Skip to main content

Review: The Body Shop by Paul Solotaroff

I've had a free subscription to Muscle & Fitness magazine for two years - a professional courtesy. It's stuffed with pictures of hugely muscular guys screaming, yelling, their muscles veiny and overwrought. A guy dressed as a spartan is on the cover. It's about as muscle worshiping a magazine as I've ever seen.

Everything in the publication is about how to build muscle and get lean naturally or with the help of supplements (and those ads are pretty scary). But in the back, in the classifieds, are text only ads about what look to be illegal ways of getting that same muscle mass. No matter how much Mark McGuire cries for forgiveness about using steroids, he still stacked millions upon millions of dollars for doing so, and guys still want to get big.

Paul Solotroff's The Body Shop is about the same thing: steroids, but in a far cruder form. He started juicing in 1976 as a college student, using something that was probably mixed up in a guy's basement sink. As a skinny Jewish guy desperate for girls to pay attention, getting big was a way to get them to look.

"The dockworker arms, with their bell-curve lines and vascular, shrink-wrapped skin; the rounded corners where the pectorals met and stood a little taller by the day--I had to keep checking my own reflection, touching and poking, rejoicing," he writes. "Even my face broadened, filled its own hollows, looked hand-carved, confident, ready."

But that's only the beginning. Throw in a dysfunctional father/son relationship AND mother/son relationship, and Solotroff was an easy mark to get hooked, first on steroids, then on drugs as he took his pumped up self back to New York and started stripping for cash with a shady band who kept sending him down the wrong coke-laced road.

Solotroff is a magazine journalist - unlike me, the the hard hitting kind (I lean toward features, something of which I'm not ashamed). Even though the book seems absurd, the writing is brilliant, vibrant. I can see him trapeezing through crime-rank New York, hitting the Jersey Shore to shake it for society women, losing it s the back alley stuff he's been shooting into his ass starts to uncoil him. Even though it's an engaging story, it turns tragic as Solotroff writes about what two years of stupidity did to him, and how it damaged him for life.

I knew a few guys in college who juiced. A roommate dated one of them, and one night after they got into a fight, our door was the victim of his friend's roid rage. I have never seen someone so completely unhinged. If he had managed to kick down the door, I fear what he would have done to her. It's scary.

So is The Body Shop, but it's well worth reading. As long as those shady adds continue to appear in fitness magazines, and kids are still offered the chance to get big fast, it's a must read.

Comments

Popular posts from this blog

Book 5 of 52: Stormy Weather by Carl Hiaasen

I don't always try to match my reading to what I'm doing, but when I go to Florida, I try to pack at least one Florida weird book. There was no better novel to bring with me to read on a ferry from Key West to Dry Tortugas National Park , than Carl Hiaasen's Stormy Weather . Hiaasen was writing about #floridaman before #floridaman was a thing (and when this - # - was the pound sign).  Stormy Weather is set in 1992 in the aftermath of Hurricane Andrew, which is still the most destructive hurricane to have ever hit Florida, and only one of four hurricanes to make landfall in the U.S. still at Category 5 strength. According to the Miami Herald , Hurricane Andrew destroyed 63,000 homes and damaged another 101,241. Such disasters bring out the best in humanity but also the worst. F raud flowed into South Florida in Andrew's wake . That's where  Stormy Weather comes in. From an advertising executive who yanks his new wife away from their Walt Disney World honeymoon to r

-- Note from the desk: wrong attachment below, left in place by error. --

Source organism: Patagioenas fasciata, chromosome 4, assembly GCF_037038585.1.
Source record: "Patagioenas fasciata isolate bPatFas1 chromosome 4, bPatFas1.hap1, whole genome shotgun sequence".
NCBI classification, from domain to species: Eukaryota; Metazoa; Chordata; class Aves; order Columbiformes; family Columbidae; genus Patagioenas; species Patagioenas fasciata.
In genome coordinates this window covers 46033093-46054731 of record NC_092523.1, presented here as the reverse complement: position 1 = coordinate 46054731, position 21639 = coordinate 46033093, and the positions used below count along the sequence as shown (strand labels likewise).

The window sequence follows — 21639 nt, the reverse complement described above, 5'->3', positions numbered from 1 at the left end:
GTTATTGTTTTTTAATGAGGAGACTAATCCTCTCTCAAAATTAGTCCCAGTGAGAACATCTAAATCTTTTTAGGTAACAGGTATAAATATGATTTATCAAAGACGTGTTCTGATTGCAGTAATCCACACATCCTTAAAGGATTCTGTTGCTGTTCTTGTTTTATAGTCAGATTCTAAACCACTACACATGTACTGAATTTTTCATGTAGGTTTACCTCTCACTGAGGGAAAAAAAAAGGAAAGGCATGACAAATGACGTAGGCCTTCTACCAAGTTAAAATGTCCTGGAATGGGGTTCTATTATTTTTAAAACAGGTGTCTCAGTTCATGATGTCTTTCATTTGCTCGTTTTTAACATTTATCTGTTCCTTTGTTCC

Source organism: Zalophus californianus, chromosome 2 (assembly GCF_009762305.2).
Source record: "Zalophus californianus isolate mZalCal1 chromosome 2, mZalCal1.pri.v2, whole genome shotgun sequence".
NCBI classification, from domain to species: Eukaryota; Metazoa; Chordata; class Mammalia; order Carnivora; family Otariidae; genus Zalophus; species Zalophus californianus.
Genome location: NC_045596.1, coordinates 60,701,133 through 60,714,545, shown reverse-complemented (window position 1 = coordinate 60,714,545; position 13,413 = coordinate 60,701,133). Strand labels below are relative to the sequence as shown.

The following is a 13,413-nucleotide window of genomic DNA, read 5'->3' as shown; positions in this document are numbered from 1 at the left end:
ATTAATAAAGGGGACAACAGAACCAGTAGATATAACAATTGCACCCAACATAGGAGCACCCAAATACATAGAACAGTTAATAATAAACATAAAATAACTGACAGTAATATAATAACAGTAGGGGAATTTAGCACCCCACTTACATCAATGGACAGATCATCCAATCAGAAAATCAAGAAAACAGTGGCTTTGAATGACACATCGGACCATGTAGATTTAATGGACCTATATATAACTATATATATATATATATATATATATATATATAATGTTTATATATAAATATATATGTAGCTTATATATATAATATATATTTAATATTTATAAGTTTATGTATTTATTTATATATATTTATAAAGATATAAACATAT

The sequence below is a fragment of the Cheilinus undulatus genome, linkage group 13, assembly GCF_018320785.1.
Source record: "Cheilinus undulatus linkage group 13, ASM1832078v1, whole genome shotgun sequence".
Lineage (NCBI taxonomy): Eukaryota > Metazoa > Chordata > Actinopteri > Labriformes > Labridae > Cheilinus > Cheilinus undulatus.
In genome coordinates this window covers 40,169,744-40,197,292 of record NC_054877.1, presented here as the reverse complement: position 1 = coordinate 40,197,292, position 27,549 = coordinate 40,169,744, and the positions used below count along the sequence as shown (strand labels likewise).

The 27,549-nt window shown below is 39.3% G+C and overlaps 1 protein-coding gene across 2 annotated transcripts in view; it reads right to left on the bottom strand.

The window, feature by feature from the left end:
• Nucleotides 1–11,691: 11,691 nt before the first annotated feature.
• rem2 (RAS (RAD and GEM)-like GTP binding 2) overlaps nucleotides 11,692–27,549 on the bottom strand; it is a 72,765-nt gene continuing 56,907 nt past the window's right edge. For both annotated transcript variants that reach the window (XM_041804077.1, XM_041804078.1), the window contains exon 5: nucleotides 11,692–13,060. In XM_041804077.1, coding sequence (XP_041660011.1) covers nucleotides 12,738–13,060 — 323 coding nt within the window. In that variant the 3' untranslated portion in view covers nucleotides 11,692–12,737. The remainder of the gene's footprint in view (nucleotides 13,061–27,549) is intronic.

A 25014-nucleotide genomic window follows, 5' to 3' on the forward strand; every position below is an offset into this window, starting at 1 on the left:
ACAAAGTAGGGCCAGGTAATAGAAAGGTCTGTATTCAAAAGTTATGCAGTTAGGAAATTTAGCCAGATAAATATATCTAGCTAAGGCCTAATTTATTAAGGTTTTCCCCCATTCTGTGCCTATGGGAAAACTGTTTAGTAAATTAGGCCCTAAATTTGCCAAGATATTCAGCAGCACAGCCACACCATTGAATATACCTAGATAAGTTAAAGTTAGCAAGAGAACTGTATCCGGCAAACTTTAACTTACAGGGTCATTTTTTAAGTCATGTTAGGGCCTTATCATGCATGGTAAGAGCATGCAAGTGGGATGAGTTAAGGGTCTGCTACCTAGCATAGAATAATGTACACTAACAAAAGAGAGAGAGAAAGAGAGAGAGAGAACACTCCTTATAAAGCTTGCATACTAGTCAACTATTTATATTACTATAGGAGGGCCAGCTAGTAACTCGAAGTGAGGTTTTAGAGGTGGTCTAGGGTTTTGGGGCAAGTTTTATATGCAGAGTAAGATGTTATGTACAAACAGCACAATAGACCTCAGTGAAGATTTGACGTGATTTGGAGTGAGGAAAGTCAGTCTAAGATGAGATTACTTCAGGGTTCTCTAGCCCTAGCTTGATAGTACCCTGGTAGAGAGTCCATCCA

Book 11 of 52: The World Without Us by Alan Weisman

In my travels, I've accumulated photos in what I call the "Plants Where They Shouldn't Be" series. They're of weeds, flowers and trees growing in places that look uncomfortable: poking out of lava that's OK to walk on but warm enough to generate steam, growing around a mile marker on the road, sprouting on the back of a parking sign - that kind of thing. On the cheesy side, they're reminders that we can flourish in the most unlikely circumstances. On a more realistic end, they show that humans are constantly battling back nature, and that someday we'll probably lose the fight. I thought about those photos when I read  book 8 of 52 Station Eleven  (and watched  the HBO Max adaptation ), which show a world without 99.99 percent of our current human population. The story focuses on people, of course, but set them in a world where the things humans have created - electricity, internet, buildings, bridges, roads - are being taken back by nature. A Jersey Sh

Welcome Back to Book a Week with Jen!

Hello hello! Yes, the rumors (that I started) are true. On New Year's Day, I fired up the old Book a Week with Jen blog, gave it a new domain, and I'm going to be writing about my reading habits once again. If you don't know me, my name is Jen A. Miller , and I'm a freelance writer and author. I've been freelancing now for 17 years, and in that time, have written hundreds of articles, three books ( two about the Jersey Shore and one about running ), and two ebooks ( both about freelance writing ). If you're not new around here, wow a lot has changed. I wrote a memoir , picked up a regular running column for the New York Times , and put that back down again. I ran a lot of marathons, and got into ultra marathoning, which lead me to run my first 24 hour race on New Year's Eve/New Year's Day 2020/2021 . My first dog, Emily, died in 2017 . I sold my first home, lived out of my car for a year traveling the country , scooped up a scruffy cattle dog mix in Ida